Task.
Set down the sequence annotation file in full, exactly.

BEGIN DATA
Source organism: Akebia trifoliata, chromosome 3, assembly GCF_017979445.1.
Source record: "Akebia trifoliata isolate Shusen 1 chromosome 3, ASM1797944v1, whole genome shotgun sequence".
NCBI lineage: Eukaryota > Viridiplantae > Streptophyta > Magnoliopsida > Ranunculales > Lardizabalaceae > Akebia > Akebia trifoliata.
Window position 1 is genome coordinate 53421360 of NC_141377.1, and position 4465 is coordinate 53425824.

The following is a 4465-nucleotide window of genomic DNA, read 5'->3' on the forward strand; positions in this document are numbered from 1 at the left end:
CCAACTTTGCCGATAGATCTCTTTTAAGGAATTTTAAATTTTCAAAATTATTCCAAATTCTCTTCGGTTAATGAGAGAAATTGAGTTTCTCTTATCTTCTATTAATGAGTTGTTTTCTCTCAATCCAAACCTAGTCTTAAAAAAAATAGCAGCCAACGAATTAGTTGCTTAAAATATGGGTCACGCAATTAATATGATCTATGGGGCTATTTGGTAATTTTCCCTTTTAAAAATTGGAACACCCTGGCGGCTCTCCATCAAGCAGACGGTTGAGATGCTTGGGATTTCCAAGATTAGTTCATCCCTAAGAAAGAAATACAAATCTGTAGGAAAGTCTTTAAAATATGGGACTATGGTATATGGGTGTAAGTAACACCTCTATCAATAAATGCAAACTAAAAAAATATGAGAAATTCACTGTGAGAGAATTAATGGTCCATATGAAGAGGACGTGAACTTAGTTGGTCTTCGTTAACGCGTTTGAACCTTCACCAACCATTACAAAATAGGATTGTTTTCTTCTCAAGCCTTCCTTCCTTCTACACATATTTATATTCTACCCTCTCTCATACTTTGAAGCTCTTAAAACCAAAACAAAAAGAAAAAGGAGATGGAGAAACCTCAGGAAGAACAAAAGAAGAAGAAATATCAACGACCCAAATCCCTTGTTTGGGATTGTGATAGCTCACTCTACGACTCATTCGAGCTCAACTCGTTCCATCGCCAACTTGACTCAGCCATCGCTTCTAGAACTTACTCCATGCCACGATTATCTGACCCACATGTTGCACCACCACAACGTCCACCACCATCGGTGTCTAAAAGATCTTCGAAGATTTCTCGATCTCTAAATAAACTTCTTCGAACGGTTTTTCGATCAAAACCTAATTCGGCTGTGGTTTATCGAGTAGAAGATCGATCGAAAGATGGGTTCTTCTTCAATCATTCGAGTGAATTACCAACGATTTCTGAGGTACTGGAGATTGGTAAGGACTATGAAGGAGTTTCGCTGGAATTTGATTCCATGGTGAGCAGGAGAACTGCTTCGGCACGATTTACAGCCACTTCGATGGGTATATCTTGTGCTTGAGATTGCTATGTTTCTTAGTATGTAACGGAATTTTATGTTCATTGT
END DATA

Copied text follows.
Source organism: Akebia trifoliata, chromosome 3, assembly GCF_017979445.1.
Source record: "Akebia trifoliata isolate Shusen 1 chromosome 3, ASM1797944v1, whole genome shotgun sequence".
NCBI lineage: Eukaryota > Viridiplantae > Streptophyta > Magnoliopsida > Ranunculales > Lardizabalaceae > Akebia > Akebia trifoliata.
Window position 1 is genome coordinate 53421360 of NC_141377.1, and position 4465 is coordinate 53425824.

The following is a 4465-nucleotide window of genomic DNA, read 5'->3' on the forward strand; positions in this document are numbered from 1 at the left end:
CCAACTTTGCCGATAGATCTCTTTTAAGGAATTTTAAATTTTCAAAATTATTCCAAATTCTCTTCGGTTAATGAGAGAAATTGAGTTTCTCTTATCTTCTATTAATGAGTTGTTTTCTCTCAATCCAAACCTAGTCTTAAAAAAAATAGCAGCCAACGAATTAGTTGCTTAAAATATGGGTCACGCAATTAATATGATCTATGGGGCTATTTGGTAATTTTCCCTTTTAAAAATTGGAACACCCTGGCGGCTCTCCATCAAGCAGACGGTTGAGATGCTTGGGATTTCCAAGATTAGTTCATCCCTAAGAAAGAAATACAAATCTGTAGGAAAGTCTTTAAAATATGGGACTATGGTATATGGGTGTAAGTAACACCTCTATCAATAAATGCAAACTAAAAAAATATGAGAAATTCACTGTGAGAGAATTAATGGTCCATATGAAGAGGACGTGAACTTAGTTGGTCTTCGTTAACGCGTTTGAACCTTCACCAACCATTACAAAATAGGATTGTTTTCTTCTCAAGCCTTCCTTCCTTCTACACATATTTATATTCTACCCTCTCTCATACTTTGAAGCTCTTAAAACCAAAACAAAAAGAAAAAGGAGATGGAGAAACCTCAGGAAGAACAAAAGAAGAAGAAATATCAACGACCCAAATCCCTTGTTTGGGATTGTGATAGCTCACTCTACGACTCATTCGAGCTCAACTCGTTCCATCGCCAACTTGACTCAGCCATCGCTTCTAGAACTTACTCCATGCCACGATTATCTGACCCACATGTTGCACCACCACAACGTCCACCACCATCGGTGTCTAAAAGATCTTCGAAGATTTCTCGATCTCTAAATAAACTTCTTCGAACGGTTTTTCGATCAAAACCTAATTCGGCTGTGGTTTATCGAGTAGAAGATCGATCGAAAGATGGGTTCTTCTTCAATCATTCGAGTGAATTACCAACGATTTCTGAGGTACTGGAGATTGGTAAGGACTATGAAGGAGTTTCGCTGGAATTTGATTCCATGGTGAGCAGGAGAACTGCTTCGGCACGATTTACAGCCACTTCGATGGGTATATCTTGTGCTTGAGATTGCTATGTTTCTTAGTATGTAACGGAATTTTATGTTCATTGT